Bibliographic Data Storage and Access

Though there haven’t been many requests for the information in this post, we felt it would be a good idea to keep everyone up to date on the internal direction and progress we are making, much as Jason’s earlier post regarding the Staff Client did. What follows is an overview of where we are with regard to our storage and retrieval of library specific data. We will be focusing on the domain specific stuff, especially bibliographic data in the form of MARC records.

First, a little background. After working with the data for the last 3.5 months I have come to realize that binary MARC is just not suited to being stored in a relational database. The main problem is that when we normalize, or flatten out, the data so that we can have well structured tables the layout just doesn’t contain enough information to search quickly. What this mean, in plain english, is that MARC is far too flexible to impose the rules we need (this is where you find a title; this is where you find an author; field ‘x’ always mean ‘y’) in order to look up a particular piece of information very quickly. There is just too much cross-field interpretation that must happen to represent these questions in SQL.

There are several approaches that we could take to solve this problem. The first one we were looking at was to have our catalogers (thanks, Elaine!) define exactly which tags and subfields we should be indexing for display purposes. This initially looked very promising, but when it came time to extract all these chunks of data we saw that 1) the formating seemed rather haphazard, 2) we had far too many special cases to represent succinctly and 3) we ended up having to define a brand new search language that no one else would recognize, and was very nonstandard by library software … er … standards.

Then we stepped back and took a look at the other technologies we were using. The main thread we saw running through the entire system was XML. The network protocol is based on it (Jabber), our software internals use it to work with the data and our client interface will now be written in it. ( See here. )

We started by investigating the LOC and Dublin Core standards for representing MARC data as XML. The LOC MARC21Slim standard is a lossless XML wrapper for MARC data. Basically, it rewrites binary MARC records in XML, and these XML documents can be turned back into the original binary MARC format. Dublin Core, on the other hand, can not be used to recreate original MARC records, because it cannot store all the information required to recreate MARC. So, from that point of view the choice was easy: MARC21Slim it is.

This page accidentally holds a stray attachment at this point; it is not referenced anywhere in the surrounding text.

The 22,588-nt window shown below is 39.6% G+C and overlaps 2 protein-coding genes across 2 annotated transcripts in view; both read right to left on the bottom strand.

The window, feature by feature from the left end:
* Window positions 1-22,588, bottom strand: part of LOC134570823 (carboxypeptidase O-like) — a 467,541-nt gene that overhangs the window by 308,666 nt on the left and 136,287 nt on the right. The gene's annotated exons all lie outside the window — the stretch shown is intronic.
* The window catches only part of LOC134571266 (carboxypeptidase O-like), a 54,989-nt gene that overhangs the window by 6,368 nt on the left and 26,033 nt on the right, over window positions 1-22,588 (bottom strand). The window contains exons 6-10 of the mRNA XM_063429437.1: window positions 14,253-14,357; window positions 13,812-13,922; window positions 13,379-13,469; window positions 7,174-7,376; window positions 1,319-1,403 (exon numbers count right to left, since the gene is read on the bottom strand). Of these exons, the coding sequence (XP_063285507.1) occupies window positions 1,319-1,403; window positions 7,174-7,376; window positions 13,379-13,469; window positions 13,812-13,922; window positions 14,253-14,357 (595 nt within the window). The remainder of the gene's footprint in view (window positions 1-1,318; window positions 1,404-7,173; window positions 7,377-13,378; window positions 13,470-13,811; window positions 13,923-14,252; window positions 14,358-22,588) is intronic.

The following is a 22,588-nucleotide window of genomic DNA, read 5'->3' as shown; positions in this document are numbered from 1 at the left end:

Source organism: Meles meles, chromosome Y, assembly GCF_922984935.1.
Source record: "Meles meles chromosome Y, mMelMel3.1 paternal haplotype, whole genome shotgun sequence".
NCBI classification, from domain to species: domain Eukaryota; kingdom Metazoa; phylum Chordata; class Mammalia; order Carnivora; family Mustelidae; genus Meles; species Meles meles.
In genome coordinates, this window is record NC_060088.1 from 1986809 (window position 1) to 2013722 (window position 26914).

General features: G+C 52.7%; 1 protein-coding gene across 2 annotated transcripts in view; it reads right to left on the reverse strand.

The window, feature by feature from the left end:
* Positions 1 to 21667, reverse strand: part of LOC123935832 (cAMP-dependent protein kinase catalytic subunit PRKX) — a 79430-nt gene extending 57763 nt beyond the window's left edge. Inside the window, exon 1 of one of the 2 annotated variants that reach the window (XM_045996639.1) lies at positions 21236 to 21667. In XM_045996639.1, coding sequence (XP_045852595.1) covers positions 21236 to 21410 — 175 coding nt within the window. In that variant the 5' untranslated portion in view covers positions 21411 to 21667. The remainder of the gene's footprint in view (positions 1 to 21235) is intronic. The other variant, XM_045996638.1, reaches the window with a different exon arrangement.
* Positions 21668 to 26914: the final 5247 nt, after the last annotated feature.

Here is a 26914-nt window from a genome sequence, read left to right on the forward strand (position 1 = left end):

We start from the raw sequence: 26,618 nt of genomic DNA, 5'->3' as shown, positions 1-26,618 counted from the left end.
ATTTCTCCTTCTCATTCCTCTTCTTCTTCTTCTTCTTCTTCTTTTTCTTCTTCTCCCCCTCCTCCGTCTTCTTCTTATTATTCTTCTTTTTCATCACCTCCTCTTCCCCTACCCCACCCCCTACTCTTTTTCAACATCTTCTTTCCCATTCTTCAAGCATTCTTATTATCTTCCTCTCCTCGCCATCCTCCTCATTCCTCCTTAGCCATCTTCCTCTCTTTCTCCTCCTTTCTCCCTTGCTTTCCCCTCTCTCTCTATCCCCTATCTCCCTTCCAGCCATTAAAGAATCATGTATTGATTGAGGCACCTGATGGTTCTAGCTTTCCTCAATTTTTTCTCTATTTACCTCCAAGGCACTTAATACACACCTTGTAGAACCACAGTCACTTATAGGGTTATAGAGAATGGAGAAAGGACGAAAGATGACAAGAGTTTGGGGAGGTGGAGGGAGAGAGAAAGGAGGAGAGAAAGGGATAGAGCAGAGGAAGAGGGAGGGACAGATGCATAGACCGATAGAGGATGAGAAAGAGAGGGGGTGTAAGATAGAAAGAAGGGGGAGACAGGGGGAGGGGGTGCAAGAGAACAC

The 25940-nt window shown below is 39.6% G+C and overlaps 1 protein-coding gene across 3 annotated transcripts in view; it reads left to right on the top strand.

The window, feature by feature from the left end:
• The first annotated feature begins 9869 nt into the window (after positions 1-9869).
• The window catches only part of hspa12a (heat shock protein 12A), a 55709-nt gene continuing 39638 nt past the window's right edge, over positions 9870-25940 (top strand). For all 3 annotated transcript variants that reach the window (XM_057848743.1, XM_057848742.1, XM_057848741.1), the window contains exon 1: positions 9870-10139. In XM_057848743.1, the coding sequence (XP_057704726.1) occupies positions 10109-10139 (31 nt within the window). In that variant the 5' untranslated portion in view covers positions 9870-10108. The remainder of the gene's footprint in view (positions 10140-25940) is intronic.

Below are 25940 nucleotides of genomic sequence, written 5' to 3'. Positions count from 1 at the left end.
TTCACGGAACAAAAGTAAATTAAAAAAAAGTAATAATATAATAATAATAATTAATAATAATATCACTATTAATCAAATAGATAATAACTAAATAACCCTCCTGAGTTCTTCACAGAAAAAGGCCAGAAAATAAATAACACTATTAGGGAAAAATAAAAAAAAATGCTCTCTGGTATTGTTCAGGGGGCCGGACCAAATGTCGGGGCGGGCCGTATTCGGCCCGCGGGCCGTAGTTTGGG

But MARC21Slim is essentially the same as binary MARC. It has all the shortcomings of being difficult to use in a relational database. Well, the Library of Congress saves the day again! Enter the MODS XML format. This is an XML format that can be directly derived from MARC21Slim using an XSLT Stylesheet (more XML!) and nicely structures the data into a simple layout that is easy to search. The Stylesheet does this by applying all the MARC rules for display formating and creating a simple document describing the MARC record. The one drawback to the MODS format is that it, like Dublin Core, is a lossy format. None of the undisplayed fields from the MARC data get into the MODS document. This is not a big problem, however, as we have access to the MARC21Slim document that was used to create the MODS document.

So here is what we have now:

  • A table in the database that will store the original MARC21Slim document. This will be used by catalogers to update the MARC data. (Though catalogers will NOT have to learn XML. We will present this data in an interface that hides those details.)
  • An intermediate format (MODS) that will be used to extract useful (from the end users perspective) data from MARC records stored in MARC21Slim.

You might be asking youself, “Self, how will I get the relevant fields out of the MODS documents?” Good question. The answer, as if you couldn’t guess, is more XML technology. We will be using XPath to extract these fields. XPath is a query language that is used to find specific parts of an XML document that are interesting in a particular context. It is fairly simple, and allows us to fine tune what parts of the MODS document are of intrest to us for the purpose of text based searching. Once we get the content from the fields we want we can the store it in a metadata table. This table will hold a friendly name for the field, such as “ISBN”, and the actual content, such as “067985858X”, and a link back to the original MARC21Slim document from which this information was extracted. We will then be able to apply full-text indexing against the content column on the table, and quickly retrieve the original record who’s ISBN is equal to 067985858X.

Through all of this we are making use of technology and formats accepted by both the library community and the software development industry. This adherance to standards will really pay off when we need to extend the system, and when it comes time to integrate with any other modern software our libraries may need.

You may have noticed that everything so far only pertains to bibliographic records. Because authority records are much simpler, and because there is no finalized equivelant to the MODS format for authority records, we will need to extract the relevant fields by hand. I’ll leave that discussion for another post.